posted on Jun, 18 2004 @ 08:33 AM
AND THE STAR WARS PROGRAM
If a nuclear attack were launched on America, it could involve hundreds
of missiles carrying thousands of warheads, each travelling at up
to 4 miles a second towards targets they would reach within 30 minutes
of launch. To protect themselves, the US have therefore developed
their Strategic Defense Initiative (SDI) or 'Star Wars' program.
A major part of this program is to develop lasers that will shoot
down enemy missiles within five minutes of launch. If it was left
any later than this, then defense becomes much more difficult because
the missile releases up to ten seperate warheads and many decoys,
greatly increasing the number of targets that have to be hit.
Lasers destroy their targets by directing onto them an intense
beam of energy which travels at the speed of light - 186,000 miles
a second. The simplest method of destruction is to focus a beam
of infrared radiation on a missile so that it burns a hole in the
rocket casing, causing fuel to escape so stopping the missile from
reaching orbit. Another possiblity is directing the beam to disrupt
the rocket's electronic guidance system.
The US are developing a chemical laser in which hydrogen and fluorine
react together to form hydrogen fluoride, which is a corrosive gas
or liquid which can be made to release a powerful burst of infrared
radiation. The laser is focused and aimed by prisms and mirrors.
A chemical laser of sufficient power, at least 25 megawatts, could
destroy a missile almost 2,000 miles away.
The lasers would attack their targets from battle stations in
space, a few hundred miles above the Earth. However, a total of
about 100 stations would really be needed to give the US the possibility
of complete protection, and getting that many in space would dwarf
any previous space project.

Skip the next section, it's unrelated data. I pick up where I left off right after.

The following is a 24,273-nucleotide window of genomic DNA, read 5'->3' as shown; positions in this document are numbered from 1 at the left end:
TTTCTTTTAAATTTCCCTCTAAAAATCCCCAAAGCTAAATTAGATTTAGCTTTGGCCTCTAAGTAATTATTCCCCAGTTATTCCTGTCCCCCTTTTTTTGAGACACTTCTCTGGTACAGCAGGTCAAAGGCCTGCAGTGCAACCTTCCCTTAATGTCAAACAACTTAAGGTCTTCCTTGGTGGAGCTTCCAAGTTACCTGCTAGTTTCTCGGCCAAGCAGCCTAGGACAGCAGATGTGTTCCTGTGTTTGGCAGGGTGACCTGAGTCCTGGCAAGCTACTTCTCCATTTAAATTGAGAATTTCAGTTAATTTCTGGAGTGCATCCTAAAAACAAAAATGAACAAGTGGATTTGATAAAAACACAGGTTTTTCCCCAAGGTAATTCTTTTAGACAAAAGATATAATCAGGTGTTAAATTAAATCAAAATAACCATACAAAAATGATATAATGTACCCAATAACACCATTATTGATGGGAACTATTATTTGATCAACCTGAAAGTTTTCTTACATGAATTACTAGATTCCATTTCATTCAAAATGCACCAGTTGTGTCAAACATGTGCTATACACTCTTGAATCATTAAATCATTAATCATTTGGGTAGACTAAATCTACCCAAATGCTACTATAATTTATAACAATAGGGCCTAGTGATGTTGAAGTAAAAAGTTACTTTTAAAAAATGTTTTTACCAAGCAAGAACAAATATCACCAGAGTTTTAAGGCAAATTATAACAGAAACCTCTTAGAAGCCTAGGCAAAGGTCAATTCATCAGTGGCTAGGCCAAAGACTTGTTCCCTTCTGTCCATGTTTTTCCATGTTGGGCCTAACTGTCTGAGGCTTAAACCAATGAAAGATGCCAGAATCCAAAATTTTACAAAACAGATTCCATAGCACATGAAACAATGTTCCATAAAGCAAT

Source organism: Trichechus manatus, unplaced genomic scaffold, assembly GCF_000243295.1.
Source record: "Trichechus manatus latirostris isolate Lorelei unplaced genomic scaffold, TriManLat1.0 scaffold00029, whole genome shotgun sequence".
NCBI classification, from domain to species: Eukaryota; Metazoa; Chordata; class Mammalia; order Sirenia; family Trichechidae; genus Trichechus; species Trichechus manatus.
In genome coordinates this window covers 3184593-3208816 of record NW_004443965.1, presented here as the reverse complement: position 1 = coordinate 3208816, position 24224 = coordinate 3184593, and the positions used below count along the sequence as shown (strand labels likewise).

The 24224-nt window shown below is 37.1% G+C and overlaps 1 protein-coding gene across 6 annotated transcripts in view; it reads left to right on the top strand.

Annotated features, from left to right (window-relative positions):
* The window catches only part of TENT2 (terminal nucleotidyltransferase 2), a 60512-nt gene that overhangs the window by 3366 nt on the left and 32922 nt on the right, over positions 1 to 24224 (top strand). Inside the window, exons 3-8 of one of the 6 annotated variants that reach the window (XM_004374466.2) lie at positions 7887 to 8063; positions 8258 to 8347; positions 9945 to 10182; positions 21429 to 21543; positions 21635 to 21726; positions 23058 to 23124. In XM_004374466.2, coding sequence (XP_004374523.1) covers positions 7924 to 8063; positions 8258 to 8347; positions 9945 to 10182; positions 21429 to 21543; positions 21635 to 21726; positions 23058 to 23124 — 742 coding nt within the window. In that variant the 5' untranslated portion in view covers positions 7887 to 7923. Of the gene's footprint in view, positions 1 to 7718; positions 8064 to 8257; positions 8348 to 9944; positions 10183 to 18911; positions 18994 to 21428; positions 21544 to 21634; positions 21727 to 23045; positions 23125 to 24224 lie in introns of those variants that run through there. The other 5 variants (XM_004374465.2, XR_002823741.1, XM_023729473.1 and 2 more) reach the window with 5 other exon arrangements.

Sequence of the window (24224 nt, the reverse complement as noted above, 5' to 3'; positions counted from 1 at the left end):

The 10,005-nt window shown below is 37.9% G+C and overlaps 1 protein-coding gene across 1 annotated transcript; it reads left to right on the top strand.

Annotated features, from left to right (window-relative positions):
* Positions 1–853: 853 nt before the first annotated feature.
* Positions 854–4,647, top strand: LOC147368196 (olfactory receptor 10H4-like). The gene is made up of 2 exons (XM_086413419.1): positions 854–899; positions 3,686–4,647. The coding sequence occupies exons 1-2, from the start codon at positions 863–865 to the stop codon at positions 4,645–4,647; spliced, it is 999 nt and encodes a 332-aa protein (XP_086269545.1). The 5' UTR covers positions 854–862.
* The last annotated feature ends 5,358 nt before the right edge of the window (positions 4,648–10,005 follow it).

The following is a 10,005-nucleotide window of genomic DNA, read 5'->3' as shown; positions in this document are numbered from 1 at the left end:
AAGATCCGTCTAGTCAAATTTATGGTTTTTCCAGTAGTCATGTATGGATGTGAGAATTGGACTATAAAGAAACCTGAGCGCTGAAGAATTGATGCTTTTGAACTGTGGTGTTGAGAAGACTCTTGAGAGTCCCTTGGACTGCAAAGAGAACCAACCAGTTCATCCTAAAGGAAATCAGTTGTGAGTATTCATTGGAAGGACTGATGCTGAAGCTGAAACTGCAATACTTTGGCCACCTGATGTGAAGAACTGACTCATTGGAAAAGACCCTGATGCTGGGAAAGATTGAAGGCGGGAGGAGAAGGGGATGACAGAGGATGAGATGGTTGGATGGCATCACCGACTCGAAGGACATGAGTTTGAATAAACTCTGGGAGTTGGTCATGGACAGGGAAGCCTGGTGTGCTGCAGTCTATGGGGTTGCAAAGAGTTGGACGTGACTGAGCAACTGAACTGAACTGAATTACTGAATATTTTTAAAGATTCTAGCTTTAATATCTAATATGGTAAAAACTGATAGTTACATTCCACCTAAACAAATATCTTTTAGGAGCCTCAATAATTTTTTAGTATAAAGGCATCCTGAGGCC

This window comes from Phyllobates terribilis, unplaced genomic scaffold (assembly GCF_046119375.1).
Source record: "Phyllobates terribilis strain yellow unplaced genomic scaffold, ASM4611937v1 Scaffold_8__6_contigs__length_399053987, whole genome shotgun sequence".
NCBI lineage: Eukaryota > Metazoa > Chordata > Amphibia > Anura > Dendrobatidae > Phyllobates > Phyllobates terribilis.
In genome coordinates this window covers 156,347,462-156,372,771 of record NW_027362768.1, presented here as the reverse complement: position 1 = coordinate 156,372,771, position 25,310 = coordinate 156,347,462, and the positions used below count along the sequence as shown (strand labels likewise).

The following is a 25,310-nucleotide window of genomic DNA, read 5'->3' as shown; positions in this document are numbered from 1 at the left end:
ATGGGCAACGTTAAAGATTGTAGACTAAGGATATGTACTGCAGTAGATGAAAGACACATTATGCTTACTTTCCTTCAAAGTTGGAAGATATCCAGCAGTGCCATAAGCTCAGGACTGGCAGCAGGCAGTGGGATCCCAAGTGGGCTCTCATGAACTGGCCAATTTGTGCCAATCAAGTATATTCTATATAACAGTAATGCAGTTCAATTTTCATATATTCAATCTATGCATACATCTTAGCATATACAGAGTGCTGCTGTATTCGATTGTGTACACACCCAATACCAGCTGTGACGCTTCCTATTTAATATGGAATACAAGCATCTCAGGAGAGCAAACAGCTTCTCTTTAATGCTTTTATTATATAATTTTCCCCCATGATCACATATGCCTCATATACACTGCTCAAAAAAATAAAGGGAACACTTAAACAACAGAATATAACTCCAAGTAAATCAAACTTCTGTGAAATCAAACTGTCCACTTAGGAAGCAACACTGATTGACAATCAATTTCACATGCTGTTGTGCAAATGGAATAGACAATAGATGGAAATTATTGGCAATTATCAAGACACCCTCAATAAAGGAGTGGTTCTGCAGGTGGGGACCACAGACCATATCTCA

Just the hydrogen fluoride needed to fuel the lasers would weigh
about 2000 tons! Think of the costs for that kind of payload. How
would such a project be funded? A possible alternative to that might
be to base the lasers on land. The difficulty then though is that
the atmosphere would disperse the laser beam, making it impossible
to focus on the missile's skin. Putting the lasers on top of high
mountains would reduce distortion, obviously because their would
be less atmosphere to penetrate. Advanced optical techniques designed
to counteract the dispersive effect of the atmosphere may also help.
Even so, no more than a tenth of the power of the laser could
be expected to reach the target, which means that the lasers fired
from Earth would need to be very powerful. They would probably need
to have the power of around 400 megawatts each. This is the equivalent
electricity consumption of a medium-sized city, and 1000 times more
powerful than any laser known to exist today.
Mirrors would have to keep the lasers locked onto the missile
for several seconds before it would be destroyed. Even if this were
achieved, the enemy could probably still defeat the laser by putting
a heat shield around the missile or by making it spin so that the
beam could not be focused on the same spot long enough to burn a
hole. The Star Wars program has also been developing lasers which
produce X-rays rather than a beam of light. These X-rays are produced
in a single pulse rather than a continuous beam (a pulse laser).
The source of the X-rays is a small nuclear explosion. When the
pulse of X-rays hits the enemy missile they are absorbed by it's
skin, vaporising it and blowing the missile apart. Because X-rays
are rapidly absorbed by the atmosphere they would also have to be
fired from space when both the laser, and the missile it was attacking,
had risen above the atmosphere. This is at least 50 miles above
The idea is not to station the lasers permanently in space, but
to launch them only when satellite observations show that an enemy
attack is already under way. The X-ray lasers would be launched
from submarines, and would then be quickly boosted into orbit where
they would be aimed and fired accordingly and automatically.